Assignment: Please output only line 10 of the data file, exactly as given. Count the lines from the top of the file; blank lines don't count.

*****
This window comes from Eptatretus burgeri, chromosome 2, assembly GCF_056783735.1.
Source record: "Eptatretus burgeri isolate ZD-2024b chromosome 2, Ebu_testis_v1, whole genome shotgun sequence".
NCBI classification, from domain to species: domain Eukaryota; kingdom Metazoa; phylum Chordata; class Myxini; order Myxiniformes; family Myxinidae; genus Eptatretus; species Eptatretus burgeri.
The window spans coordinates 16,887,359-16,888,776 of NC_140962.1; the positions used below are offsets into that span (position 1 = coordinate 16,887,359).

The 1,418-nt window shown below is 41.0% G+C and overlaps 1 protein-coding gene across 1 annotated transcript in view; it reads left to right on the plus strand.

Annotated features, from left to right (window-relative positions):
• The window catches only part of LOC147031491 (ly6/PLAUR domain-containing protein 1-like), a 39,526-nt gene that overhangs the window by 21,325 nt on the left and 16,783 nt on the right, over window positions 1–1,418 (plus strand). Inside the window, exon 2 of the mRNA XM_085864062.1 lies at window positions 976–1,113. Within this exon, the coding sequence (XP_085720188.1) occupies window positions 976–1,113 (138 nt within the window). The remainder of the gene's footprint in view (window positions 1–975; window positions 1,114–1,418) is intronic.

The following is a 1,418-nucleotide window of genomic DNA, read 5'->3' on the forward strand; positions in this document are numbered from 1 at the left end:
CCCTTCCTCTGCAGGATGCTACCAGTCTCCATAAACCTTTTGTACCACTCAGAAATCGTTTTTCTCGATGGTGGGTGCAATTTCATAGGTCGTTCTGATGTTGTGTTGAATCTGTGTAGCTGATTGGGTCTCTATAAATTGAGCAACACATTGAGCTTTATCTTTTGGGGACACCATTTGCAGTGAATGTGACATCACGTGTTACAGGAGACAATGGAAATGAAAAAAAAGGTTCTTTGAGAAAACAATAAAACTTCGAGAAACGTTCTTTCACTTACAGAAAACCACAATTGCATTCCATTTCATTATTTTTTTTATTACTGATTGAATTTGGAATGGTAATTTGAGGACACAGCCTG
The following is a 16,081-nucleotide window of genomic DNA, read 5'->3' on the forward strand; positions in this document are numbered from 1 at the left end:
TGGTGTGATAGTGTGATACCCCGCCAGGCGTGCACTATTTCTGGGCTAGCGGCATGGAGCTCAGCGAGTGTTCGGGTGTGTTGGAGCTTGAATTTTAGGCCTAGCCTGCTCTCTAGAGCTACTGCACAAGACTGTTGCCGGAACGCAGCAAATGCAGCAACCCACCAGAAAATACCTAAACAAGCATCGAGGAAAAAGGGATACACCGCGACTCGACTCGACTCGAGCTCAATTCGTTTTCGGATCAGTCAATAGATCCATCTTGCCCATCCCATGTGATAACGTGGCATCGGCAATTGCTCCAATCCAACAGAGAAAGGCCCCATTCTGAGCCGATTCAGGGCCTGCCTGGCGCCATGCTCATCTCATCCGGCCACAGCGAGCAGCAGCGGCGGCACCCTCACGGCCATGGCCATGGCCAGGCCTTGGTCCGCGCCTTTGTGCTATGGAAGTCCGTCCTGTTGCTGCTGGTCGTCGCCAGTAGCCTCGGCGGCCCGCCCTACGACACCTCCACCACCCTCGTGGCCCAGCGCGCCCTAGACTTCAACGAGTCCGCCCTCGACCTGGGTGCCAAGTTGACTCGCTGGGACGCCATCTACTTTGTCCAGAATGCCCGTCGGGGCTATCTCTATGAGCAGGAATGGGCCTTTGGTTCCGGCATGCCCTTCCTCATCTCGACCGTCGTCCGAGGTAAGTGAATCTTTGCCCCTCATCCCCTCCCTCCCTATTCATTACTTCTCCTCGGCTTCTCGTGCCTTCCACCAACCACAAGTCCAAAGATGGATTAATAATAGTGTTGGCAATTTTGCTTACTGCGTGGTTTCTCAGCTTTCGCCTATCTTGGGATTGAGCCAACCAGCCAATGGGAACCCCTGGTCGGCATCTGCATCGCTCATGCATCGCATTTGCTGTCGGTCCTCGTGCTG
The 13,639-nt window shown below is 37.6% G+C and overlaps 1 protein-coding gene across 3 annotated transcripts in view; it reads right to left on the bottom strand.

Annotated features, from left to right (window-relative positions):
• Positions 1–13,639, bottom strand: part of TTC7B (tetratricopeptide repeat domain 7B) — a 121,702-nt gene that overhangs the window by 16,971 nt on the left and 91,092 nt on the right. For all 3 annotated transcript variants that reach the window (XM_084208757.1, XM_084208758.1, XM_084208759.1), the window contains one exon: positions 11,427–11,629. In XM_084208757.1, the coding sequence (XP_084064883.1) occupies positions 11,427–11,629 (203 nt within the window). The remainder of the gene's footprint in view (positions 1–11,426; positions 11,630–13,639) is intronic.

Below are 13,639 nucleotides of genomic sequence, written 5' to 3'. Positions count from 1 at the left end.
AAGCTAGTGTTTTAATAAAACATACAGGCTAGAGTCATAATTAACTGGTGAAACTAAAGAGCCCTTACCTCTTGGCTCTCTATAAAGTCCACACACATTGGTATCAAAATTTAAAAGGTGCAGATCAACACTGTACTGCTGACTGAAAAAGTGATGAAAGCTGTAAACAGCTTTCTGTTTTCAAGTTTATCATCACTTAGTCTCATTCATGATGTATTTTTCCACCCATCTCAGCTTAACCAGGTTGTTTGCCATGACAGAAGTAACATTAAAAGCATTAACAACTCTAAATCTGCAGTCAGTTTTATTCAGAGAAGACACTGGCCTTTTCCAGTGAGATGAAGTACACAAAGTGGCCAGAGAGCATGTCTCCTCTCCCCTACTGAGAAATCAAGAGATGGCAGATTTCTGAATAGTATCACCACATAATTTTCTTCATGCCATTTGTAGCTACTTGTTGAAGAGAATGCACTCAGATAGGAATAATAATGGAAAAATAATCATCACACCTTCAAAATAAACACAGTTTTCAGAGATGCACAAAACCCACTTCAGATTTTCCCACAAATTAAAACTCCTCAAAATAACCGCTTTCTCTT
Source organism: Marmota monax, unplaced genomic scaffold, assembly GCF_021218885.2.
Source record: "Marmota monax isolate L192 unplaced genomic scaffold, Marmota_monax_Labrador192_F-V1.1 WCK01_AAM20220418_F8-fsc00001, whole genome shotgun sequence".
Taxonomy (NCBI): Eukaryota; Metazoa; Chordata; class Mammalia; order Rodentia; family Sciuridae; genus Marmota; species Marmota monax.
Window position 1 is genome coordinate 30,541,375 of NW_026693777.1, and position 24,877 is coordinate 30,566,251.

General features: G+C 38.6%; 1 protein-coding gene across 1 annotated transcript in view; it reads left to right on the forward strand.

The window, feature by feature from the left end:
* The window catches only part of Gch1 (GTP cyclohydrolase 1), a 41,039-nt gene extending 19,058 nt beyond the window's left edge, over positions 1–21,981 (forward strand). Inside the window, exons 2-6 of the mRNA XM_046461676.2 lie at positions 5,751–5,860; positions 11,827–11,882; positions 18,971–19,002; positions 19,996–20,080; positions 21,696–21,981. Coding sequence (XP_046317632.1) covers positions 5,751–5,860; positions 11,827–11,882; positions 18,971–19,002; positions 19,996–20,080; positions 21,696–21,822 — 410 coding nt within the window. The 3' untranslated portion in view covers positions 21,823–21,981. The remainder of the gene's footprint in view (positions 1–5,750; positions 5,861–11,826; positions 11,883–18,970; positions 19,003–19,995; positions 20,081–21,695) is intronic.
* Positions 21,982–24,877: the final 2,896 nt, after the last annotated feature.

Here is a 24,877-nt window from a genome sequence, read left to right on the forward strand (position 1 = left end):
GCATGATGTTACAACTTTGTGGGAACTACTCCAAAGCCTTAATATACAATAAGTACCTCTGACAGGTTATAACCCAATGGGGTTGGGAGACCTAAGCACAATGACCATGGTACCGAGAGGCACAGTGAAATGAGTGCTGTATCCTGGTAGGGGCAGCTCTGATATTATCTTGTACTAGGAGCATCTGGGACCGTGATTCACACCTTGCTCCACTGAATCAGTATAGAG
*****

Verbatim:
The following is a 16,081-nucleotide window of genomic DNA, read 5'->3' on the forward strand; positions in this document are numbered from 1 at the left end: